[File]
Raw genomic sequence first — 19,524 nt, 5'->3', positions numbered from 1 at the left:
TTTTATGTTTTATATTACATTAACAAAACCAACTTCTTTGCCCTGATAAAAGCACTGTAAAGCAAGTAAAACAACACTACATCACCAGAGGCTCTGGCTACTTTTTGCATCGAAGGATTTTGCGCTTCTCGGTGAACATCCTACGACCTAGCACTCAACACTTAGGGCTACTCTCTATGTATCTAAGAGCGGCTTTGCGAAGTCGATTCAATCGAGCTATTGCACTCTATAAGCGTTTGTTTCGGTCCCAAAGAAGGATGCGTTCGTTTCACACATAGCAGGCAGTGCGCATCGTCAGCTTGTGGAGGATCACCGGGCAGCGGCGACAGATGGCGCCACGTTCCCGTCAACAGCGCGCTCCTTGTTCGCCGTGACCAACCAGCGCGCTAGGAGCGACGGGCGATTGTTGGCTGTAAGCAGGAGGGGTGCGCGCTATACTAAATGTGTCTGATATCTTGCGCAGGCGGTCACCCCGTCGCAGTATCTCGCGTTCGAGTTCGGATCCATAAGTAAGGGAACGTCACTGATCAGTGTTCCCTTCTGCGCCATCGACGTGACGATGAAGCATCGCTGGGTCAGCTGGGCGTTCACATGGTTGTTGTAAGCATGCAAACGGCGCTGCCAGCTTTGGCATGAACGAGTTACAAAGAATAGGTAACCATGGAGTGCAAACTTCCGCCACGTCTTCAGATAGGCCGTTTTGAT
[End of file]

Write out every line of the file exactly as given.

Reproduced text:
Raw genomic sequence first — 19,524 nt, 5'->3', positions numbered from 1 at the left:
TTTTATGTTTTATATTACATTAACAAAACCAACTTCTTTGCCCTGATAAAAGCACTGTAAAGCAAGTAAAACAACACTACATCACCAGAGGCTCTGGCTACTTTTTGCATCGAAGGATTTTGCGCTTCTCGGTGAACATCCTACGACCTAGCACTCAACACTTAGGGCTACTCTCTATGTATCTAAGAGCGGCTTTGCGAAGTCGATTCAATCGAGCTATTGCACTCTATAAGCGTTTGTTTCGGTCCCAAAGAAGGATGCGTTCGTTTCACACATAGCAGGCAGTGCGCATCGTCAGCTTGTGGAGGATCACCGGGCAGCGGCGACAGATGGCGCCACGTTCCCGTCAACAGCGCGCTCCTTGTTCGCCGTGACCAACCAGCGCGCTAGGAGCGACGGGCGATTGTTGGCTGTAAGCAGGAGGGGTGCGCGCTATACTAAATGTGTCTGATATCTTGCGCAGGCGGTCACCCCGTCGCAGTATCTCGCGTTCGAGTTCGGATCCATAAGTAAGGGAACGTCACTGATCAGTGTTCCCTTCTGCGCCATCGACGTGACGATGAAGCATCGCTGGGTCAGCTGGGCGTTCACATGGTTGTTGTAAGCATGCAAACGGCGCTGCCAGCTTTGGCATGAACGAGTTACAAAGAATAGGTAACCATGGAGTGCAAACTTCCGCCACGTCTTCAGATAGGCCGTTTTGAT